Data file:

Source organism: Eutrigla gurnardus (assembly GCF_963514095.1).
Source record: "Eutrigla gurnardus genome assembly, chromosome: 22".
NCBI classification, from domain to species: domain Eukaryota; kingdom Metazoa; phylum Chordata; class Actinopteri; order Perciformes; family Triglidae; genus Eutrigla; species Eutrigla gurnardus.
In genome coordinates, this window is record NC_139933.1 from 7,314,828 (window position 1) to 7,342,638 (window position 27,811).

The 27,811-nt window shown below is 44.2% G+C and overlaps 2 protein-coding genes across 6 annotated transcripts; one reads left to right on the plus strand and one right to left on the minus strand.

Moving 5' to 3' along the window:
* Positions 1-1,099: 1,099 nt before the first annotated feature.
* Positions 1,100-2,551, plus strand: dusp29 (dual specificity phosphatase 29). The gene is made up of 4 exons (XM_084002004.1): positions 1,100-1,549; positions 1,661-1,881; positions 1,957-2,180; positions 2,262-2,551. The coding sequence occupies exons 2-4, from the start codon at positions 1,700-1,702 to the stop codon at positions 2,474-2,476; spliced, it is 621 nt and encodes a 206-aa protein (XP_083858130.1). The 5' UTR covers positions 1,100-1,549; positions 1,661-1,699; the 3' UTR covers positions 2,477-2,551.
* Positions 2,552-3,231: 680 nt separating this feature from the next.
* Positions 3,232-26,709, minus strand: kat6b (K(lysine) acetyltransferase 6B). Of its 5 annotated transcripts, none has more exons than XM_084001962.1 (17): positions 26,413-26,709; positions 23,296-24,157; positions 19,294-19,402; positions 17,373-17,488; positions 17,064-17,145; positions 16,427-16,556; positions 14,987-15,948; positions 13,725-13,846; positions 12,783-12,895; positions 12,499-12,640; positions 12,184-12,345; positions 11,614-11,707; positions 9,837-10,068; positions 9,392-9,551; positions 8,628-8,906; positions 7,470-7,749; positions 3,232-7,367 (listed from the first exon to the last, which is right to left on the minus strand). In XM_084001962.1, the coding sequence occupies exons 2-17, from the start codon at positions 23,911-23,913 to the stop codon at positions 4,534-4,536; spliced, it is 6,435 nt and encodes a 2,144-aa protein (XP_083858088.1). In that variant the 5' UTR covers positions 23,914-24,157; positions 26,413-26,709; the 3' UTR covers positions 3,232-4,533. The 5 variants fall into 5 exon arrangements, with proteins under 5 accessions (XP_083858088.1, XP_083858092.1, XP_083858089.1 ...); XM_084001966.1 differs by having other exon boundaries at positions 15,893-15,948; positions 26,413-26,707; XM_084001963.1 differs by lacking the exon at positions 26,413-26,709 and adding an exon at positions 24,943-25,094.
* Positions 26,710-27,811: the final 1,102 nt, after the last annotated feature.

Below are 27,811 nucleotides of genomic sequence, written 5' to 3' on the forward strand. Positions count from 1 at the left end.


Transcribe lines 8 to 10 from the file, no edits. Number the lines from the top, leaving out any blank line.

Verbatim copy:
* Positions 1,100-2,551, plus strand: dusp29 (dual specificity phosphatase 29). The gene is made up of 4 exons (XM_084002004.1): positions 1,100-1,549; positions 1,661-1,881; positions 1,957-2,180; positions 2,262-2,551. The coding sequence occupies exons 2-4, from the start codon at positions 1,700-1,702 to the stop codon at positions 2,474-2,476; spliced, it is 621 nt and encodes a 206-aa protein (XP_083858130.1). The 5' UTR covers positions 1,100-1,549; positions 1,661-1,699; the 3' UTR covers positions 2,477-2,551.
* Positions 2,552-3,231: 680 nt separating this feature from the next.
* Positions 3,232-26,709, minus strand: kat6b (K(lysine) acetyltransferase 6B). Of its 5 annotated transcripts, none has more exons than XM_084001962.1 (17): positions 26,413-26,709; positions 23,296-24,157; positions 19,294-19,402; positions 17,373-17,488; positions 17,064-17,145; positions 16,427-16,556; positions 14,987-15,948; positions 13,725-13,846; positions 12,783-12,895; positions 12,499-12,640; positions 12,184-12,345; positions 11,614-11,707; positions 9,837-10,068; positions 9,392-9,551; positions 8,628-8,906; positions 7,470-7,749; positions 3,232-7,367 (listed from the first exon to the last, which is right to left on the minus strand). In XM_084001962.1, the coding sequence occupies exons 2-17, from the start codon at positions 23,911-23,913 to the stop codon at positions 4,534-4,536; spliced, it is 6,435 nt and encodes a 2,144-aa protein (XP_083858088.1). In that variant the 5' UTR covers positions 23,914-24,157; positions 26,413-26,709; the 3' UTR covers positions 3,232-4,533. The 5 variants fall into 5 exon arrangements, with proteins under 5 accessions (XP_083858088.1, XP_083858092.1, XP_083858089.1 ...); XM_084001966.1 differs by having other exon boundaries at positions 15,893-15,948; positions 26,413-26,707; XM_084001963.1 differs by lacking the exon at positions 26,413-26,709 and adding an exon at positions 24,943-25,094.